Advanced Steel Construction

Vol. 7, No. 4, pp. 387-402 (2011)


PREDICTION OF DESIGN TYPHOON WIND SPEEDS AND PROFILES USING REFINED TYPHOON WIND FIELD MODEL

 

W.F. Huang 1, Y.L. Xu 2,*, C.W. Li 3 and H.J. Liu 4

1 PhD Candidate, Shenzhen Graduate School, Harbin Institute of Technology, Shenzhen, China

2 Guest Professor, Shenzhen Graduate School, Harbin Institute of Technology, Shenzhen, China; Chair Professor,

Department of Civil and Structural Engineering, The Hong Kong Polytechnic University, Hong Kong

3 Professor, Department of Civil and Structural Engineering, The Hong Kong Polytechnic University, Hong Kong

4 Professor, Shenzhen Graduate School, Harbin Institute of Technology, Shenzhen, China

*(Corresponding author: E-mail: This email address is being protected from spambots. You need JavaScript enabled to view it.)

Received: 20 May 2011; Revised: 24 July 2011; Accepted: 27 July 2011

 

DOI:10.18057/IJASC.2011.7.4.6

 

View Article   Export Citation: Plain Text | RIS | Endnote

ABSTRACT

For buildings and structures in typhoon regions, they must be designed to withstand typhoon winds during their design lives. The determination of design typhoon wind speed for a structure within a given design life thus becomes an imperative task. A refined typhoon wind field model considering the influence of temperature and the variation of central pressure difference with height has been recently proposed by the authors. This paper aims to use this refined typhoon wind field model together with the Monte Carlo simulation and the typhoon wind decay model for predicting design typhoon wind speeds and profiles based on 60-year typhoon wind field data recorded by the Hong Kong Observatory. Both directional and non-directional design wind speeds of 50-year return period predicted by the refined typhoon wind field model, the Meng model and the Shapiro model for the Waglan Island of Hong Kong are compared with the statistical ones directly from the wind measurement data recorded by the anemometers installed on the Waglan Island. Averaged mean wind speed profiles at the Waglan Island predicted by the refined typhoon wind field model and the Meng model are also computed and compared with field measurement data available. The results show that the refined typhoon wind field model could predict design typhoon wind speeds and averaged wind profiles satisfactorily.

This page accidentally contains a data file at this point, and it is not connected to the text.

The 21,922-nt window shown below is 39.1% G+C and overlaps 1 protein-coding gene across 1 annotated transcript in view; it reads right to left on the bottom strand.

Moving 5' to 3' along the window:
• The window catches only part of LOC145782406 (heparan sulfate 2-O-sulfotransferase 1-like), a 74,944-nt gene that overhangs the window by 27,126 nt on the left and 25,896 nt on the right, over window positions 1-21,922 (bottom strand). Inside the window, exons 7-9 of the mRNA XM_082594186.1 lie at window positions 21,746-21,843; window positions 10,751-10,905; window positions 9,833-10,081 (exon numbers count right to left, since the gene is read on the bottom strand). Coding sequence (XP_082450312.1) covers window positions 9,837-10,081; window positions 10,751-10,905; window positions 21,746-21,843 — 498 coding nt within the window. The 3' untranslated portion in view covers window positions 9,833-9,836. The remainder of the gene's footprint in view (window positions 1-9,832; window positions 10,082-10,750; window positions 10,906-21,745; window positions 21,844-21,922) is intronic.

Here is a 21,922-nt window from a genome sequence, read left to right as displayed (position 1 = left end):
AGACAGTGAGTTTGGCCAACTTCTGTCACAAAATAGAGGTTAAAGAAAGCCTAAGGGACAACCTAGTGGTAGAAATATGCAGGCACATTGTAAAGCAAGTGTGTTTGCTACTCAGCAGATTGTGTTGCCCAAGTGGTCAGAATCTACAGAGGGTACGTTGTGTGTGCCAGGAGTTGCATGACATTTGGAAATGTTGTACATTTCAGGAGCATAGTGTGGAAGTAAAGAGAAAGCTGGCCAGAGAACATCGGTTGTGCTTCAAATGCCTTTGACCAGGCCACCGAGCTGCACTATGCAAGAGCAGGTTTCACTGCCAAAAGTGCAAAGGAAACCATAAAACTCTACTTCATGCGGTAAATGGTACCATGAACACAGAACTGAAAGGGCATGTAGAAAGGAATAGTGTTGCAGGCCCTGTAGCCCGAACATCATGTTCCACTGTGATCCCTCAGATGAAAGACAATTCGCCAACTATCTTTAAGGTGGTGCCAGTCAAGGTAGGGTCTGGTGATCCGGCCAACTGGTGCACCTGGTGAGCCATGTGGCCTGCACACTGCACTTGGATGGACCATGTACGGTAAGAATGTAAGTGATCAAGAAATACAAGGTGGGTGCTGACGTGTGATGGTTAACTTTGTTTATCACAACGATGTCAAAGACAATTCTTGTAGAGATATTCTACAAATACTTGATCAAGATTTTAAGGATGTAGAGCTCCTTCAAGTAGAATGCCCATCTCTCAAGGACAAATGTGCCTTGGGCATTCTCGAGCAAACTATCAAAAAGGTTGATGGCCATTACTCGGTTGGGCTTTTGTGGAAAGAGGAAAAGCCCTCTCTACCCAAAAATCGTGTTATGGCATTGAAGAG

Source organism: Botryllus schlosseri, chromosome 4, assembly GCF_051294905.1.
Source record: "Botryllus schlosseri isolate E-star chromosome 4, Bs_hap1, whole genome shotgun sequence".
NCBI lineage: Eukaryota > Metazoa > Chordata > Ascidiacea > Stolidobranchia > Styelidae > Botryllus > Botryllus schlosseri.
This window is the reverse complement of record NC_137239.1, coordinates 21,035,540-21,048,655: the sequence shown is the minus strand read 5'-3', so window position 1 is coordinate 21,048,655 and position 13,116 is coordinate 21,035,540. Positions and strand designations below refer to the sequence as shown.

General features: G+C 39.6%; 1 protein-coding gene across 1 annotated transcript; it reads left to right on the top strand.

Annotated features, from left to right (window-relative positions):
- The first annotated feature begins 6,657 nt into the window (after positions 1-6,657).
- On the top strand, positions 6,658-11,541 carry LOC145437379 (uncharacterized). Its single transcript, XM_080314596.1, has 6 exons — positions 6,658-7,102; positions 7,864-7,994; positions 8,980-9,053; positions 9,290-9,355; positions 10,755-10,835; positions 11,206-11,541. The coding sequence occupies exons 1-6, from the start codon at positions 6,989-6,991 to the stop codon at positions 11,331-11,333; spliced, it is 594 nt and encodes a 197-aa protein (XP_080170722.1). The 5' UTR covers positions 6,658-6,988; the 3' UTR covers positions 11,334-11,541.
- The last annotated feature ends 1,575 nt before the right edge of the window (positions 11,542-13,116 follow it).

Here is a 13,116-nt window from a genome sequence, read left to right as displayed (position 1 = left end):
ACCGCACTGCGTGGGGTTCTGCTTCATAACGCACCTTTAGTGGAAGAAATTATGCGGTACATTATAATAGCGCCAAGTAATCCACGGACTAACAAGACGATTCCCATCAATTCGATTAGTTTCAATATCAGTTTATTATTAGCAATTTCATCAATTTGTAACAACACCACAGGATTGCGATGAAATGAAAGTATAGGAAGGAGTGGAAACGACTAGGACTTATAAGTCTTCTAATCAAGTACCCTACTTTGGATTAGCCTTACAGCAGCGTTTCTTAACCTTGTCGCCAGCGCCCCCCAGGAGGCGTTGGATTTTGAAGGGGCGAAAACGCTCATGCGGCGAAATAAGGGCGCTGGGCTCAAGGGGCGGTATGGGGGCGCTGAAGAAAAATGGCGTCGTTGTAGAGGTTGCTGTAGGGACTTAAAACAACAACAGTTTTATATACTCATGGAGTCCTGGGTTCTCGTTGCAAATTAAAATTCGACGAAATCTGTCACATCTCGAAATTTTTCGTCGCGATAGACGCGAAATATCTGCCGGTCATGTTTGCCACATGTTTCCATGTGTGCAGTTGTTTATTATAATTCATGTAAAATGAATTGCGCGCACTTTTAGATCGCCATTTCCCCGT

KEYWORDS

Design wind speed, Averaged wind profile, Refined typhoon wind field model, Monte Carlo simulation, Typhoon wind data, Comparison


REFERENCES

[1]      Russell, L.R., “Probability Distributions for Texas Gulf Coast Hurricane Effects of Engineering Interest”, PhD thesis, Stanford University, Stanford, California, 1968.

[2]      Russell, L.R., “Probability Distributions for Hurricane Effects”, Journal of the Waterways, Harbors and Coastal Engineering Division, 1971, Vol. 97, No. 1, pp. 139-154.

[3]      Martin, G.S., “Probability Distributions for Hurricane Wind Gust Speeds on the Australian Coast”, Proc. I.E. Aust. Conf. on Applied Probability Theory to Structural Design, Melbourne, 1974.

[4]      Tryggvason, B.V., Davenport, A.G. and Surry, D., “Predicting Wind-induced Response in Hurricane Zones”, Journal of the Structural Division, 1976, Vol. 102, No. 12, pp. 2333-2350.

[5]      Batts, M.E., Simiu, E. and Russell, L.R., “Hurricane Wind Speeds in the United States”, Journal of the Structural Division, 1980, Vol. 106, No. 10, pp. 2001-2016.